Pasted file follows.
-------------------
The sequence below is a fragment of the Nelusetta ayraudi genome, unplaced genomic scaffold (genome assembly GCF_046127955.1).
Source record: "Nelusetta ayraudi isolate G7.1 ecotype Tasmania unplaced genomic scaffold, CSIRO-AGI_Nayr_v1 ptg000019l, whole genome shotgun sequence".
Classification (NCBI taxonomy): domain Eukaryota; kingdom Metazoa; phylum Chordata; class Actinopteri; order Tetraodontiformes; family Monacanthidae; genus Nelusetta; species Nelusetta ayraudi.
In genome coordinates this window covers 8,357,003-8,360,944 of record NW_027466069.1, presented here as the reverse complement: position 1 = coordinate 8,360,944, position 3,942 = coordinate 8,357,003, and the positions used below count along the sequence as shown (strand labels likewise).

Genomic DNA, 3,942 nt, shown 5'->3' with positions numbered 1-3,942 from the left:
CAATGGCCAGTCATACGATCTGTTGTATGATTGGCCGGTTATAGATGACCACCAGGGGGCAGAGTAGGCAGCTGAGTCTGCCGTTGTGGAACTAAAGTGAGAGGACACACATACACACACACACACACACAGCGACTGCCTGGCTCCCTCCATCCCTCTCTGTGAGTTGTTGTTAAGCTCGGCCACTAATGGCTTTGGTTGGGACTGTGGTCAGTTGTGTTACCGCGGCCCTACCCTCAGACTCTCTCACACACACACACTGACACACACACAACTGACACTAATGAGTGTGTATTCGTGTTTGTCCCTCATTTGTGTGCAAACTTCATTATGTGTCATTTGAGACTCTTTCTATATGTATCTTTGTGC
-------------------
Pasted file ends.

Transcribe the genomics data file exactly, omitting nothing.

The sequence below is a fragment of the Nelusetta ayraudi genome, unplaced genomic scaffold (genome assembly GCF_046127955.1).
Source record: "Nelusetta ayraudi isolate G7.1 ecotype Tasmania unplaced genomic scaffold, CSIRO-AGI_Nayr_v1 ptg000019l, whole genome shotgun sequence".
Classification (NCBI taxonomy): domain Eukaryota; kingdom Metazoa; phylum Chordata; class Actinopteri; order Tetraodontiformes; family Monacanthidae; genus Nelusetta; species Nelusetta ayraudi.
In genome coordinates this window covers 8,357,003-8,360,944 of record NW_027466069.1, presented here as the reverse complement: position 1 = coordinate 8,360,944, position 3,942 = coordinate 8,357,003, and the positions used below count along the sequence as shown (strand labels likewise).

Genomic DNA, 3,942 nt, shown 5'->3' with positions numbered 1-3,942 from the left:
CAATGGCCAGTCATACGATCTGTTGTATGATTGGCCGGTTATAGATGACCACCAGGGGGCAGAGTAGGCAGCTGAGTCTGCCGTTGTGGAACTAAAGTGAGAGGACACACATACACACACACACACACACAGCGACTGCCTGGCTCCCTCCATCCCTCTCTGTGAGTTGTTGTTAAGCTCGGCCACTAATGGCTTTGGTTGGGACTGTGGTCAGTTGTGTTACCGCGGCCCTACCCTCAGACTCTCTCACACACACACACTGACACACACACAACTGACACTAATGAGTGTGTATTCGTGTTTGTCCCTCATTTGTGTGCAAACTTCATTATGTGTCATTTGAGACTCTTTCTATATGTATCTTTGTGC